A drawback is that it requires a lot of configuration to ensure a large team of developers are not leaking cluster secrets, in addition to this, the project is also only in Alpha stage.
CI Tools with Kubernetes Support
Continuous Integration (CI) tools have been around for quite some time. They were designed to unit test and integrate your changes with the rest of your code base. If your tests pass, you can ask it to build a Docker image and send it to a repository. With Kubernetes fast becoming an established part of the development process for cloud native apps, CI tools have further evolved and many have added cluster deployment capability.
4. Jenkins (Cloudbees)
Out of all of the CI tools that have added Kubernetes deployments to their feature set, Jenkins is probably the most popular and powerful tool used by developers today. Jenkins is the open source project and Cloudbees is its equivalent commercial product.
Jenkins describes itself is an automation server and originally the tool offered CI only. It includes a plugin for Kubernetes deployments that allows for Jenkins agents to run inside the cluster and make on demand deployments as well as set up Blue/Green deployments.
Jenkins allows for declarative pipelines to be built where configuration files can be kept in Git. While it’s powerful, and many developers use it in their development environments, it can be complex, and error prone. It also relies on a single tool for your entire pipeline which if cluster secrets are leaked outside can be insecure when you are working across multiple teams.
CircleCI is another a well-known and powerful Continuous Integration tool that includes an API for automatic Kubernetes deployments. But if you want to use CircleCI for Kubernetes, you’ll need to add the missing pieces of the deployment pipeline with custom scripts.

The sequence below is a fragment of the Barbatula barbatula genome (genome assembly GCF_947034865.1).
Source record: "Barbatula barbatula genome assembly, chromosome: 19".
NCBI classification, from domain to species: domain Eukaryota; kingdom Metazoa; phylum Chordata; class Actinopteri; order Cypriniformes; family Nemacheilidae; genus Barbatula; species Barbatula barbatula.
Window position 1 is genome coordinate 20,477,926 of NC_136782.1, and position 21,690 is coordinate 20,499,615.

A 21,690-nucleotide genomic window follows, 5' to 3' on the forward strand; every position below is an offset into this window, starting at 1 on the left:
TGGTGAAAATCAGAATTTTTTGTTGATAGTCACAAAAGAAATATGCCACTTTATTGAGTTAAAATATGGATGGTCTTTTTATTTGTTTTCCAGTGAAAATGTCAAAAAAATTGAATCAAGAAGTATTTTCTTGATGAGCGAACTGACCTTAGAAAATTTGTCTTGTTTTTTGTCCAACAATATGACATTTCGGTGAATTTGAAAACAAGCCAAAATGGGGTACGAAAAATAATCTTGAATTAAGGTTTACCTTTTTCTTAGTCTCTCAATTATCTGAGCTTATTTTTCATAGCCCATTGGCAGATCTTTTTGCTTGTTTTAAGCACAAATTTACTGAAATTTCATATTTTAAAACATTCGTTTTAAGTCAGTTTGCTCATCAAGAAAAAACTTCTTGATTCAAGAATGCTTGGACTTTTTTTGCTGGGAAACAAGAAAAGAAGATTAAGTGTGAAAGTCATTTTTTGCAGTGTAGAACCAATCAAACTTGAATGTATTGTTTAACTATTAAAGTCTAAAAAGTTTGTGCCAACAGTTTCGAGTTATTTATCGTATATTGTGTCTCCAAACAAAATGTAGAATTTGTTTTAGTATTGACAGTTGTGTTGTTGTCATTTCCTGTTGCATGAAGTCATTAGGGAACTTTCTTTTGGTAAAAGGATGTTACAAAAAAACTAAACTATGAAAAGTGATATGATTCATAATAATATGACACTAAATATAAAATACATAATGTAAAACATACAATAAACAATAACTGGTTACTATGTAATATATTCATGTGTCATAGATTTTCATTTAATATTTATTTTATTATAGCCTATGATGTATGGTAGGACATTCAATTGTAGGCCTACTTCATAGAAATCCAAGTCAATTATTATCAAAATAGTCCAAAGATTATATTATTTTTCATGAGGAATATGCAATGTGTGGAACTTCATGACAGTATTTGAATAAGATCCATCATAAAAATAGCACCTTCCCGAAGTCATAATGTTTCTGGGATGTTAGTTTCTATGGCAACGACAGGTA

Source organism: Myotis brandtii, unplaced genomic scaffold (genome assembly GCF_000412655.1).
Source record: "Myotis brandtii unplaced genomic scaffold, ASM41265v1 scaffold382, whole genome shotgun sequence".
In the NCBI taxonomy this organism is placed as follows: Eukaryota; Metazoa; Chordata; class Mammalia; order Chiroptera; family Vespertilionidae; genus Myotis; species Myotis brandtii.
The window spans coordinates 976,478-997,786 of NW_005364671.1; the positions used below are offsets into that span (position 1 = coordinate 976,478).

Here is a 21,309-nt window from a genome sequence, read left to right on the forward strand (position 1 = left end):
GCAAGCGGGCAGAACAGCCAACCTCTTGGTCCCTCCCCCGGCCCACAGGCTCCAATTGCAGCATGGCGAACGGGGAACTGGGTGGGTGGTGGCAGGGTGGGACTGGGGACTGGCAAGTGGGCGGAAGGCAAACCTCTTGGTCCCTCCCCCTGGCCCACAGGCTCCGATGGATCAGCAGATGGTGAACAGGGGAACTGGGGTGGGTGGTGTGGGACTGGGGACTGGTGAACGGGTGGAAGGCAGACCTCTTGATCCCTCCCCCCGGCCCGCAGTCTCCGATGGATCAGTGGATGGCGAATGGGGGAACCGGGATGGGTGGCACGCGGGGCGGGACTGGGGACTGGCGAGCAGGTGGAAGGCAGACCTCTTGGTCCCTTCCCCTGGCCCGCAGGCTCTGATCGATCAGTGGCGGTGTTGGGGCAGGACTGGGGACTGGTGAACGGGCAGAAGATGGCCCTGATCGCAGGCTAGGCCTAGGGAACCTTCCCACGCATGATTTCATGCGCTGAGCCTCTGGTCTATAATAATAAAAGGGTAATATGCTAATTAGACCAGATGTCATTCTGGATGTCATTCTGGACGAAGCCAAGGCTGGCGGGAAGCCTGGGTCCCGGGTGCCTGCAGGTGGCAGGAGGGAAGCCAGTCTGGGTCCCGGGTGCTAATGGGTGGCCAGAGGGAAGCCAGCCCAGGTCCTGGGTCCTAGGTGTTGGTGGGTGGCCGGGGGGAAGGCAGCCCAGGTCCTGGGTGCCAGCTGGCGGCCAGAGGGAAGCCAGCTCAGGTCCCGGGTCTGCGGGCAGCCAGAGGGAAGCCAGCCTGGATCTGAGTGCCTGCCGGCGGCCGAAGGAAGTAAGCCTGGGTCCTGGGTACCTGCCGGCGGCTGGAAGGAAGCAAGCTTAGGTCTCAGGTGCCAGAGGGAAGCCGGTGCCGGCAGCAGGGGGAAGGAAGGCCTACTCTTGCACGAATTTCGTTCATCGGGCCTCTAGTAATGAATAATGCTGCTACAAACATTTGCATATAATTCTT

While CircleCI does continuous integration well and it also supports automatic deployments to a number of different cloud providers, it lacks rest of the pieces to make a complete pipeline. As a result, it’s up to you to harden the security and to build the scripts to deploy your updates to the cluster. Again, you could use CircleCI with Weave Cloud and not have to worry about the security issue.
Travis is a CI tool that you can use to trigger a set of commands after you’ve pushed code to your GitHub repo. It does not come with “out-of-the-box” support for Kubernetes.
Many people have forged their own pipelines with Travis CI, but it relies on connecting a pile of scripts together. And since in this type of pipeline, the CI portion needs the credentials for the cluster to kickoff the deployment, this method also suffers from the security issue of needing cluster secrets outside of Kubernetes itself.
An advantage of this approach though is that you can choose the tools you want and therefore have the best tools to create your pipeline. To mitigate the security issue, you could use Travis for what it was intended and build and incorporate Weave Cloud for cluster deployments.
If you’re looking for an end-to-end pipeline that doesn’t require much configuration and works right ‘out of the box’, then GitLab may be the answer. Gitlab comes with built-in support for CI and comes with a native auto-deploy component for Kubernetes. It can also support Helm charts if you don’t want to use their native auto deploy component.
As mentioned earlier, only Weave Cloud handles cluster credentials in a safe manner and keeps them inside the cluster where they belong, rather than outside of the cluster where they may be exposed to unauthorized access to your cluster and by using a pull based pipeline pattern, it decouples deployments from the rest of the pipeline. This means that you are free to choose the tools that best suit your needs without compromising security in order to do so.
For more information on Continuous Delivery pipelines see: CI/CD for Kubernetes: What you need to know.
Try Weave Cloud Deploy in your browser with this interactive tutorial Deploy: Continuous Delivery with Weave Cloud.
Read our latest whitepaper, "Making the Leap from Continuous Integration to Continuous Delivery" which details the hurdles that DevOps teams must clear in order to move from CI to CD and the best practices for making the difficult leap. It is designed as a resource for DevOps practitioners who want to take full advantage of the efficiencies and operational advantages that CD enables, yet struggle to overcome conceptual, cultural and technological challenges.